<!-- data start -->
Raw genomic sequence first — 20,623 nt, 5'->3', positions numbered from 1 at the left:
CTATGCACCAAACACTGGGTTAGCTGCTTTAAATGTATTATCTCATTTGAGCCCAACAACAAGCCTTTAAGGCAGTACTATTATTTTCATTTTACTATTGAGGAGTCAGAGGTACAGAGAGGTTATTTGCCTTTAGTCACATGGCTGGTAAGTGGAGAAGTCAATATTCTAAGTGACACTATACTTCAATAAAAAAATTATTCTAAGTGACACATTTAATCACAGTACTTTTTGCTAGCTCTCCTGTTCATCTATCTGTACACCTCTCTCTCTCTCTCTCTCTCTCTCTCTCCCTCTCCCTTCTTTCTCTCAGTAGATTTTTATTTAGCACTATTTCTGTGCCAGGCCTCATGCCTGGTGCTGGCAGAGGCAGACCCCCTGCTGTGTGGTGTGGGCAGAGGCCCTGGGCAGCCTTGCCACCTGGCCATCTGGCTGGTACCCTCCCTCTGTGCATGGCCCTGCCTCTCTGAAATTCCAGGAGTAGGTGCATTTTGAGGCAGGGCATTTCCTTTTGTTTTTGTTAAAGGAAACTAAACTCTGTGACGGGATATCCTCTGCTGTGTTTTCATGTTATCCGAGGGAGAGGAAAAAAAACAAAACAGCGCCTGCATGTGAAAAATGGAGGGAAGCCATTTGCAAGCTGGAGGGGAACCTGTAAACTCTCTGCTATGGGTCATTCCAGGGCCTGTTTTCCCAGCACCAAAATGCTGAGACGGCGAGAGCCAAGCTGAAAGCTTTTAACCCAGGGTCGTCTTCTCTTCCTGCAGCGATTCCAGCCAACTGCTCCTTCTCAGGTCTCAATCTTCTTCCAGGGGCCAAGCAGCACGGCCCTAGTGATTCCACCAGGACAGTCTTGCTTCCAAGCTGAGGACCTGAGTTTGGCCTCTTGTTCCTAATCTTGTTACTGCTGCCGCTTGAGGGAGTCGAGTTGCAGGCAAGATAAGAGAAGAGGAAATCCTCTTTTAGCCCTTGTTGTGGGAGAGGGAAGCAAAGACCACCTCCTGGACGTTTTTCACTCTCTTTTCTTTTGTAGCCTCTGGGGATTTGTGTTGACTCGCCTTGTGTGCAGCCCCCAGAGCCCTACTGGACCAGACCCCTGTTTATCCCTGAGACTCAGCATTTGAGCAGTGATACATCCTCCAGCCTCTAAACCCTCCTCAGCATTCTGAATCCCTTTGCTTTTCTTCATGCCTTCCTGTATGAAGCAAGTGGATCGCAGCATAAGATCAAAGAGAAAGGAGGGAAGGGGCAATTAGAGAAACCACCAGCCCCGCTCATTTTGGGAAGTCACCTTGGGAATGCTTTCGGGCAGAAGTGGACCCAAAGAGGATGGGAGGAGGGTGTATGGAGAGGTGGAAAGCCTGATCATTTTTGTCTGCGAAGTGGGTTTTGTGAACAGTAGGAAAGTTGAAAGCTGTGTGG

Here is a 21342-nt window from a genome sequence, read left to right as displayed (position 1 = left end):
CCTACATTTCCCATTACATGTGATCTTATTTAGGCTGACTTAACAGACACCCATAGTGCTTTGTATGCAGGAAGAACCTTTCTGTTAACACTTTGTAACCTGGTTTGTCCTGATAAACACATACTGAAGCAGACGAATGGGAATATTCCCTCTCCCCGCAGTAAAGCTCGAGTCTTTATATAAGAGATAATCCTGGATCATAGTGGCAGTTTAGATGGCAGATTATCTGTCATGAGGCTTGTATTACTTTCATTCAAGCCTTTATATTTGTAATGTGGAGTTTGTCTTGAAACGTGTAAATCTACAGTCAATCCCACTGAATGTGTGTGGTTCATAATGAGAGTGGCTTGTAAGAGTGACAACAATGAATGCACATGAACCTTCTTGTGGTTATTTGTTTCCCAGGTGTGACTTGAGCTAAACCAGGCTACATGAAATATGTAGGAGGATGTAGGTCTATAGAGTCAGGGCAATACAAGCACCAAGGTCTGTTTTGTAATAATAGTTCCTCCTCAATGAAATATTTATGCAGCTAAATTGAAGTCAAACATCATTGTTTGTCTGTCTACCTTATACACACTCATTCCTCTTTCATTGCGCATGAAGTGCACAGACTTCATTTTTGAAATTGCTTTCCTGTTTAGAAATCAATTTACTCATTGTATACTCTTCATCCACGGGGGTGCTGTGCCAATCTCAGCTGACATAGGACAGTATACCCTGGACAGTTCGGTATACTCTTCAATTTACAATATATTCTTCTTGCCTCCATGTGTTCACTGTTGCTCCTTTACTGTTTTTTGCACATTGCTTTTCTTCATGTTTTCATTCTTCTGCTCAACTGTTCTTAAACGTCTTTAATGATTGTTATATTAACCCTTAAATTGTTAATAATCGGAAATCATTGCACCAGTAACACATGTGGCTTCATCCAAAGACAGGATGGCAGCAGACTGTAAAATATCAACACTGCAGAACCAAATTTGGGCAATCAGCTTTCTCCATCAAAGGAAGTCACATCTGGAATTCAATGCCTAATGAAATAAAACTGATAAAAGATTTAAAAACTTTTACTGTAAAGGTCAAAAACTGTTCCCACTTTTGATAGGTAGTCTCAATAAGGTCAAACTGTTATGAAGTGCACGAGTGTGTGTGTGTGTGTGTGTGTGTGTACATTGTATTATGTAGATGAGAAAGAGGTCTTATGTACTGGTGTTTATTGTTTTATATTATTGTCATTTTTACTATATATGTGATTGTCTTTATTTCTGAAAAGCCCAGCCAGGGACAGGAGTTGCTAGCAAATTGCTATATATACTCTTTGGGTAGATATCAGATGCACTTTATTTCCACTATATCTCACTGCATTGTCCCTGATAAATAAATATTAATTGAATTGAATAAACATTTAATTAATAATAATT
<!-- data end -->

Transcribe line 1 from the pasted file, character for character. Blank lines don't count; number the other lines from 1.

Raw genomic sequence first — 20,623 nt, 5'->3', positions numbered from 1 at the left: